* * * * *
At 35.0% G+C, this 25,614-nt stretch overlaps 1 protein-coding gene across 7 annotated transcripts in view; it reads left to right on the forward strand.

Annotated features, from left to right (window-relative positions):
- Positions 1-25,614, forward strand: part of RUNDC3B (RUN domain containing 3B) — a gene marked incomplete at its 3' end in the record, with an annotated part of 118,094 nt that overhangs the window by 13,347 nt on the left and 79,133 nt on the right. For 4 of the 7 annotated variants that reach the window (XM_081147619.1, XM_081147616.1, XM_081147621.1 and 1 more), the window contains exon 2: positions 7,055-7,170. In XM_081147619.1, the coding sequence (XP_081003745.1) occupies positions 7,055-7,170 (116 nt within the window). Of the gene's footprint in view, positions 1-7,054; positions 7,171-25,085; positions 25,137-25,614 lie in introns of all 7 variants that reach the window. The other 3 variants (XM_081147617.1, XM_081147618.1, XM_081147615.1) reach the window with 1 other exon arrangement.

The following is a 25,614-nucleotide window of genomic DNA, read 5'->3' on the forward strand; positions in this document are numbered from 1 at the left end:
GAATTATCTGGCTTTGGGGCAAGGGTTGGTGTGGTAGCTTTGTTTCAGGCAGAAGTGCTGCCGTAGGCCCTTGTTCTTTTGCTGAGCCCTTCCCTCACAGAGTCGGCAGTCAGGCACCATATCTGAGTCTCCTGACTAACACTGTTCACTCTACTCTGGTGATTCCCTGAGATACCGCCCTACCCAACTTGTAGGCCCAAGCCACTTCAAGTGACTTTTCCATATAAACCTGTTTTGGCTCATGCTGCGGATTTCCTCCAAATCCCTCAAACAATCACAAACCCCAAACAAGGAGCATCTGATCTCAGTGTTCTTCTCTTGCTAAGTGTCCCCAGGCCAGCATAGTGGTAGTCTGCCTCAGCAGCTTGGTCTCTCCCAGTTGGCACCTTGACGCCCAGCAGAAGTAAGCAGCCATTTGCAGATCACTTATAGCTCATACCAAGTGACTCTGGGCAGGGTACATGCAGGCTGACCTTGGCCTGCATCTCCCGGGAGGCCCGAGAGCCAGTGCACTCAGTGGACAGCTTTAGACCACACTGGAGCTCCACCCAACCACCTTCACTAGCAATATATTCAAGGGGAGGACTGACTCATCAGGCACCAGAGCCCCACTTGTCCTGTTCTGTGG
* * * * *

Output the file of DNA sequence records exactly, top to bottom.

At 35.0% G+C, this 25,614-nt stretch overlaps 1 protein-coding gene across 7 annotated transcripts in view; it reads left to right on the forward strand.

Annotated features, from left to right (window-relative positions):
- Positions 1-25,614, forward strand: part of RUNDC3B (RUN domain containing 3B) — a gene marked incomplete at its 3' end in the record, with an annotated part of 118,094 nt that overhangs the window by 13,347 nt on the left and 79,133 nt on the right. For 4 of the 7 annotated variants that reach the window (XM_081147619.1, XM_081147616.1, XM_081147621.1 and 1 more), the window contains exon 2: positions 7,055-7,170. In XM_081147619.1, the coding sequence (XP_081003745.1) occupies positions 7,055-7,170 (116 nt within the window). Of the gene's footprint in view, positions 1-7,054; positions 7,171-25,085; positions 25,137-25,614 lie in introns of all 7 variants that reach the window. The other 3 variants (XM_081147617.1, XM_081147618.1, XM_081147615.1) reach the window with 1 other exon arrangement.

The following is a 25,614-nucleotide window of genomic DNA, read 5'->3' on the forward strand; positions in this document are numbered from 1 at the left end:
GAATTATCTGGCTTTGGGGCAAGGGTTGGTGTGGTAGCTTTGTTTCAGGCAGAAGTGCTGCCGTAGGCCCTTGTTCTTTTGCTGAGCCCTTCCCTCACAGAGTCGGCAGTCAGGCACCATATCTGAGTCTCCTGACTAACACTGTTCACTCTACTCTGGTGATTCCCTGAGATACCGCCCTACCCAACTTGTAGGCCCAAGCCACTTCAAGTGACTTTTCCATATAAACCTGTTTTGGCTCATGCTGCGGATTTCCTCCAAATCCCTCAAACAATCACAAACCCCAAACAAGGAGCATCTGATCTCAGTGTTCTTCTCTTGCTAAGTGTCCCCAGGCCAGCATAGTGGTAGTCTGCCTCAGCAGCTTGGTCTCTCCCAGTTGGCACCTTGACGCCCAGCAGAAGTAAGCAGCCATTTGCAGATCACTTATAGCTCATACCAAGTGACTCTGGGCAGGGTACATGCAGGCTGACCTTGGCCTGCATCTCCCGGGAGGCCCGAGAGCCAGTGCACTCAGTGGACAGCTTTAGACCACACTGGAGCTCCACCCAACCACCTTCACTAGCAATATATTCAAGGGGAGGACTGACTCATCAGGCACCAGAGCCCCACTTGTCCTGTTCTGTGG